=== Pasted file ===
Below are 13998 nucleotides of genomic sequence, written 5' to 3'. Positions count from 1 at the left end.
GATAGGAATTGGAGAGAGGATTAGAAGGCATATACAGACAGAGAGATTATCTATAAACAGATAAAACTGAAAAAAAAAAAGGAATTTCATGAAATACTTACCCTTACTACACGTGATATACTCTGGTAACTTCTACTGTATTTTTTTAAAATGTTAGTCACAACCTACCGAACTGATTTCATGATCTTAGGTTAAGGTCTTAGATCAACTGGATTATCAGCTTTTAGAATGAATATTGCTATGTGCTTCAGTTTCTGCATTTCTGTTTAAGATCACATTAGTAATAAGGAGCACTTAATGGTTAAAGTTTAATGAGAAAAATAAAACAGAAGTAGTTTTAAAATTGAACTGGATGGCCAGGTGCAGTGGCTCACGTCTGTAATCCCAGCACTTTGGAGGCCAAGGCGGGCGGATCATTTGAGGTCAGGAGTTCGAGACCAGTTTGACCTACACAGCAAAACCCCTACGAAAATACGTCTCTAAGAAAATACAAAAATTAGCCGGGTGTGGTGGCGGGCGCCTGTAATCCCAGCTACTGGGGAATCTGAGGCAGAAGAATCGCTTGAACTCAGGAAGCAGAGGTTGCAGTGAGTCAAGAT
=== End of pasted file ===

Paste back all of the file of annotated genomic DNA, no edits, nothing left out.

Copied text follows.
Below are 13998 nucleotides of genomic sequence, written 5' to 3'. Positions count from 1 at the left end.
GATAGGAATTGGAGAGAGGATTAGAAGGCATATACAGACAGAGAGATTATCTATAAACAGATAAAACTGAAAAAAAAAAAGGAATTTCATGAAATACTTACCCTTACTACACGTGATATACTCTGGTAACTTCTACTGTATTTTTTTAAAATGTTAGTCACAACCTACCGAACTGATTTCATGATCTTAGGTTAAGGTCTTAGATCAACTGGATTATCAGCTTTTAGAATGAATATTGCTATGTGCTTCAGTTTCTGCATTTCTGTTTAAGATCACATTAGTAATAAGGAGCACTTAATGGTTAAAGTTTAATGAGAAAAATAAAACAGAAGTAGTTTTAAAATTGAACTGGATGGCCAGGTGCAGTGGCTCACGTCTGTAATCCCAGCACTTTGGAGGCCAAGGCGGGCGGATCATTTGAGGTCAGGAGTTCGAGACCAGTTTGACCTACACAGCAAAACCCCTACGAAAATACGTCTCTAAGAAAATACAAAAATTAGCCGGGTGTGGTGGCGGGCGCCTGTAATCCCAGCTACTGGGGAATCTGAGGCAGAAGAATCGCTTGAACTCAGGAAGCAGAGGTTGCAGTGAGTCAAGAT